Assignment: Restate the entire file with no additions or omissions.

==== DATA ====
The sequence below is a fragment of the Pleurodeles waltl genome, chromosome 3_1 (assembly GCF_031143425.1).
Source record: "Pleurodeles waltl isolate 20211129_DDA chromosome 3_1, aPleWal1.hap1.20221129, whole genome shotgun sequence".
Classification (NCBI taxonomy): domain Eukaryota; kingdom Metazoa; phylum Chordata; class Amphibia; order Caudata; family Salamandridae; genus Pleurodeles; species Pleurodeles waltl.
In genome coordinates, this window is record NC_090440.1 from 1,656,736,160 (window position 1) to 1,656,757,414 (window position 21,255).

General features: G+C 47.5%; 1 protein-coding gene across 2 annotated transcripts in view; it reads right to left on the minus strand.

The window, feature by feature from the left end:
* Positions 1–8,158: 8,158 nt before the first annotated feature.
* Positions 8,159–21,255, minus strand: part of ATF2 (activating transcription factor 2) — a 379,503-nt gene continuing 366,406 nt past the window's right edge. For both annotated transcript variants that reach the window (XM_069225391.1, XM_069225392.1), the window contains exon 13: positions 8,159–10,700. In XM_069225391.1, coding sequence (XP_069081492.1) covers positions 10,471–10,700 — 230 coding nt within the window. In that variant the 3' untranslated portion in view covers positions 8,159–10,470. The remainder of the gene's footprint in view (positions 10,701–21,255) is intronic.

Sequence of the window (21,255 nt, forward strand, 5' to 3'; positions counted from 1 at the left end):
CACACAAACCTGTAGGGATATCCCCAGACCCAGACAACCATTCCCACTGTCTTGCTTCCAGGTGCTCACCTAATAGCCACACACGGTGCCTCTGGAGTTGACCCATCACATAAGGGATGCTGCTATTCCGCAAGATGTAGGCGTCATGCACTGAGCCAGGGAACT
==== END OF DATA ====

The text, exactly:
The sequence below is a fragment of the Pleurodeles waltl genome, chromosome 3_1 (assembly GCF_031143425.1).
Source record: "Pleurodeles waltl isolate 20211129_DDA chromosome 3_1, aPleWal1.hap1.20221129, whole genome shotgun sequence".
Classification (NCBI taxonomy): domain Eukaryota; kingdom Metazoa; phylum Chordata; class Amphibia; order Caudata; family Salamandridae; genus Pleurodeles; species Pleurodeles waltl.
In genome coordinates, this window is record NC_090440.1 from 1,656,736,160 (window position 1) to 1,656,757,414 (window position 21,255).

General features: G+C 47.5%; 1 protein-coding gene across 2 annotated transcripts in view; it reads right to left on the minus strand.

The window, feature by feature from the left end:
* Positions 1–8,158: 8,158 nt before the first annotated feature.
* Positions 8,159–21,255, minus strand: part of ATF2 (activating transcription factor 2) — a 379,503-nt gene continuing 366,406 nt past the window's right edge. For both annotated transcript variants that reach the window (XM_069225391.1, XM_069225392.1), the window contains exon 13: positions 8,159–10,700. In XM_069225391.1, coding sequence (XP_069081492.1) covers positions 10,471–10,700 — 230 coding nt within the window. In that variant the 3' untranslated portion in view covers positions 8,159–10,470. The remainder of the gene's footprint in view (positions 10,701–21,255) is intronic.

Sequence of the window (21,255 nt, forward strand, 5' to 3'; positions counted from 1 at the left end):
CACACAAACCTGTAGGGATATCCCCAGACCCAGACAACCATTCCCACTGTCTTGCTTCCAGGTGCTCACCTAATAGCCACACACGGTGCCTCTGGAGTTGACCCATCACATAAGGGATGCTGCTATTCCGCAAGATGTAGGCGTCATGCACTGAGCCAGGGAACT